What is API Versioning?
"API versioning is the practice of transparently managing changes to your API." Just like any other software, APIs have versions. When a lot of customers depend on an API's endpoints and services, one change could break a lot of software across the web. How do software engineers negotiate versioning?
Similar to legal contracts, API contracts govern interactions between the downstream service (consumer) and the upstream service (provider) and list all the methods with which a consumer can interact with the provider. A "breaking change" is a change in these contracts, such as:
- Changing the request/response format (e.g. from XML to JSON)
- Changing a property or API parameter name (e.g. from name to productName) or data type on a property (e.g. from an integer to a float)
- Adding a required field on the request (e.g. a new required header or property in a request body)
- Removing a property on the response or the API payload (e.g. removing description from a product)
These changes "break" the contract and force API users to change their code to interact with the API. Of course, software developers need to improve their APIs, and users need to keep using them. This is where clear communication and versioning can help.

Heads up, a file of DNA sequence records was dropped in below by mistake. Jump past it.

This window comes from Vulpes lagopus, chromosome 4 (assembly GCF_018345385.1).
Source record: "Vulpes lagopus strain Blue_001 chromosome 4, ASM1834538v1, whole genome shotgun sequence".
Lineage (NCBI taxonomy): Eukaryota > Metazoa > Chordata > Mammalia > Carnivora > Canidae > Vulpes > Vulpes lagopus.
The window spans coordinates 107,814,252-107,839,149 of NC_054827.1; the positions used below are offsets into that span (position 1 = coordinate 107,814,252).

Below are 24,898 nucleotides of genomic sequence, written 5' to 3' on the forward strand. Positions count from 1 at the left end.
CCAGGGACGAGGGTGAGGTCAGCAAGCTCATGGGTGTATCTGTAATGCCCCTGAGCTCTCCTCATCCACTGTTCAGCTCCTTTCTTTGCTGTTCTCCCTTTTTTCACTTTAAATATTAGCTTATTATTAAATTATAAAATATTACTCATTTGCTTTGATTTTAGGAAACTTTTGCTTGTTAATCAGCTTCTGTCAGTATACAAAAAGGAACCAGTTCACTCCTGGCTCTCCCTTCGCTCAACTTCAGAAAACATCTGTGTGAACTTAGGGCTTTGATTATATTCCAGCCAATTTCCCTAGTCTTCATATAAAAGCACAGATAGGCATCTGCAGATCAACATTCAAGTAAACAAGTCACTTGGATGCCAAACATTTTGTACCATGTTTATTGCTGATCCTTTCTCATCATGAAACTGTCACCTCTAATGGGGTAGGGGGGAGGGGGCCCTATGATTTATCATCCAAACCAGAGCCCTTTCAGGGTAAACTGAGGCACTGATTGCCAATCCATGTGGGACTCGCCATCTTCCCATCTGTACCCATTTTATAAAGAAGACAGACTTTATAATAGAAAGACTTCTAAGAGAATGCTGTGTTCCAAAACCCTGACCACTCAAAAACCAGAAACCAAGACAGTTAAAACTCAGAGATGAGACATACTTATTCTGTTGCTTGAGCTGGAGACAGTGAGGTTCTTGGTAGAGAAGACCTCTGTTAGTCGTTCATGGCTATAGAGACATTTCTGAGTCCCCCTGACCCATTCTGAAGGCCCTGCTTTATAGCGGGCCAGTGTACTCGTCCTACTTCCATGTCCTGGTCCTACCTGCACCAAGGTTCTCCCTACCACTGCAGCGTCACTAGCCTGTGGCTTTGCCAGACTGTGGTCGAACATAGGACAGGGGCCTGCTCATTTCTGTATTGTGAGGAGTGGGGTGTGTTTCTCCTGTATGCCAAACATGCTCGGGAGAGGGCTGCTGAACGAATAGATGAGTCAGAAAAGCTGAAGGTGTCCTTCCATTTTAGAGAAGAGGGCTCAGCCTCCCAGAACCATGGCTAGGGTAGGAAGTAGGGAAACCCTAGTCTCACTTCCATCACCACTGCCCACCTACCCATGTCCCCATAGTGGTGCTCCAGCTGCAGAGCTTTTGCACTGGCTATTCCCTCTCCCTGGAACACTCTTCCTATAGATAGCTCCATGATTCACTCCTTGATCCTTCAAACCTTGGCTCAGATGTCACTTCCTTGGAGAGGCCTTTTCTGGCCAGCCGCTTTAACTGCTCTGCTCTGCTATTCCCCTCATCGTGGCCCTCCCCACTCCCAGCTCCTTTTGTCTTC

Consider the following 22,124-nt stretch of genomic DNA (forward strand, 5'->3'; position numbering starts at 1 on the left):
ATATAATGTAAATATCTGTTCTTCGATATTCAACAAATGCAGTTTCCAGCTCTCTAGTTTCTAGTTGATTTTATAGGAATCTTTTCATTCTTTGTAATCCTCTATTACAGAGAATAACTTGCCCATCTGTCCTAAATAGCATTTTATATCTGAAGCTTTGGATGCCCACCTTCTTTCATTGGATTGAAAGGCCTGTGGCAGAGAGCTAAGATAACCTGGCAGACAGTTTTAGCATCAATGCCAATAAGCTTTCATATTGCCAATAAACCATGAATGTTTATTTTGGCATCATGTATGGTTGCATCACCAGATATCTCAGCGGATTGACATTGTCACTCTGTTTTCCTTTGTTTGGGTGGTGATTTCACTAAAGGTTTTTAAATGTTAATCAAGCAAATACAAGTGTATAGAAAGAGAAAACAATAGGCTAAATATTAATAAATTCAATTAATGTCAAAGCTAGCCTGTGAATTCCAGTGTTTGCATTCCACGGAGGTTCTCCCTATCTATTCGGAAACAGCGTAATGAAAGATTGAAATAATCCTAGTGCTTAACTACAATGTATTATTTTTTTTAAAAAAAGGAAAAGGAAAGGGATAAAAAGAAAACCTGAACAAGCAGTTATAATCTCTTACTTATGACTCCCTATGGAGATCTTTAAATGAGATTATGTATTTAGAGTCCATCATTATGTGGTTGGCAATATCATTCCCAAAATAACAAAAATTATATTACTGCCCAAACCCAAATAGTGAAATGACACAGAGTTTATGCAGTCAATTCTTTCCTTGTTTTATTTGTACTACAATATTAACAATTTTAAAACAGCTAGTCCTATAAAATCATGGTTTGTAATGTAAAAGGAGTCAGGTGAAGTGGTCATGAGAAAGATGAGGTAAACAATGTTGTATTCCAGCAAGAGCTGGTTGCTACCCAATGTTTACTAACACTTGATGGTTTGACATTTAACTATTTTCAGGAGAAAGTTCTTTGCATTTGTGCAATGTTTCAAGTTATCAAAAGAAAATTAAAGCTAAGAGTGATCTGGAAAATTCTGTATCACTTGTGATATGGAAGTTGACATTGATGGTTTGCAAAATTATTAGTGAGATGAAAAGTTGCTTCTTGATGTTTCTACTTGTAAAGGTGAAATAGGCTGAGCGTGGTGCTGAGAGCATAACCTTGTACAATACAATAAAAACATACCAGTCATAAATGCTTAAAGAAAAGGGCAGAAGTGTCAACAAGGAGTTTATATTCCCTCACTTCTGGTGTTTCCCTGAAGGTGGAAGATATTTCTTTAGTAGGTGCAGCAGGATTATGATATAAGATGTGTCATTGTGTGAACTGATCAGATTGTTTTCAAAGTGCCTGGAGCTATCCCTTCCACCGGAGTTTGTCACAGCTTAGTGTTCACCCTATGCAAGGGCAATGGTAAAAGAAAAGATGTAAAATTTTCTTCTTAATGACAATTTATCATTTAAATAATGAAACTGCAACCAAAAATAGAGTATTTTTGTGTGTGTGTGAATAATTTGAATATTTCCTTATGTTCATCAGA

How should I Version an API?
There are different methods of versioning an API:
- URI (Uniform Resource Identifier) versioning. This means changing what the API is called in a request- for example, `http://myapi.example.com` becomes `http://myapiv2.example.com`
- Versioning using Custom Request Header. This reads the version of the incoming call with a query parameter and delivers that version of the API.
- Versioning using Accept header. This adds a custom header to requests that looks like `Accept: version=1.0`, to specify what version of the API is being requested.
API versioning is ideally guided by API management core principles. Always following engineering best practices, but also communicate clearly with your customers so versioning goes smoothly for everyone.